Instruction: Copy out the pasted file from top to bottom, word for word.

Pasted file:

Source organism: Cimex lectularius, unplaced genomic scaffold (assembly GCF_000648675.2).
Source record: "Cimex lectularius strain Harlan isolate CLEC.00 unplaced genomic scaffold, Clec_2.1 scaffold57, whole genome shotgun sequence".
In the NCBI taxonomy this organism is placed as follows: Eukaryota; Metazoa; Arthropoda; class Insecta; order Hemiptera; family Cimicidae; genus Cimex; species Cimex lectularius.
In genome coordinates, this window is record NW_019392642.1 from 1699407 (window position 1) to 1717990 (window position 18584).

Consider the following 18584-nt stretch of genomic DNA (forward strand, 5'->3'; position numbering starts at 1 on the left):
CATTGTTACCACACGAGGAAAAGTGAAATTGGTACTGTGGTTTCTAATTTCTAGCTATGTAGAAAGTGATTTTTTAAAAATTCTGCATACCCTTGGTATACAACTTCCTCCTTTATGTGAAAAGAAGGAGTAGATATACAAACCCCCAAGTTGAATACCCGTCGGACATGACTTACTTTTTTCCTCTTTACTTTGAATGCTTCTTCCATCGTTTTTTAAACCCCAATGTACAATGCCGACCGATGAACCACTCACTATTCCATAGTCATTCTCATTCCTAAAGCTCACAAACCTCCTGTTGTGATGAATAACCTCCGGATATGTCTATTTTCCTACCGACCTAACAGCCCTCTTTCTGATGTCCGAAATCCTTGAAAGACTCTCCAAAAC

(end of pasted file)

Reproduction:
Source organism: Cimex lectularius, unplaced genomic scaffold (assembly GCF_000648675.2).
Source record: "Cimex lectularius strain Harlan isolate CLEC.00 unplaced genomic scaffold, Clec_2.1 scaffold57, whole genome shotgun sequence".
In the NCBI taxonomy this organism is placed as follows: Eukaryota; Metazoa; Arthropoda; class Insecta; order Hemiptera; family Cimicidae; genus Cimex; species Cimex lectularius.
In genome coordinates, this window is record NW_019392642.1 from 1699407 (window position 1) to 1717990 (window position 18584).

Consider the following 18584-nt stretch of genomic DNA (forward strand, 5'->3'; position numbering starts at 1 on the left):
CATTGTTACCACACGAGGAAAAGTGAAATTGGTACTGTGGTTTCTAATTTCTAGCTATGTAGAAAGTGATTTTTTAAAAATTCTGCATACCCTTGGTATACAACTTCCTCCTTTATGTGAAAAGAAGGAGTAGATATACAAACCCCCAAGTTGAATACCCGTCGGACATGACTTACTTTTTTCCTCTTTACTTTGAATGCTTCTTCCATCGTTTTTTAAACCCCAATGTACAATGCCGACCGATGAACCACTCACTATTCCATAGTCATTCTCATTCCTAAAGCTCACAAACCTCCTGTTGTGATGAATAACCTCCGGATATGTCTATTTTCCTACCGACCTAACAGCCCTCTTTCTGATGTCCGAAATCCTTGAAAGACTCTCCAAAAC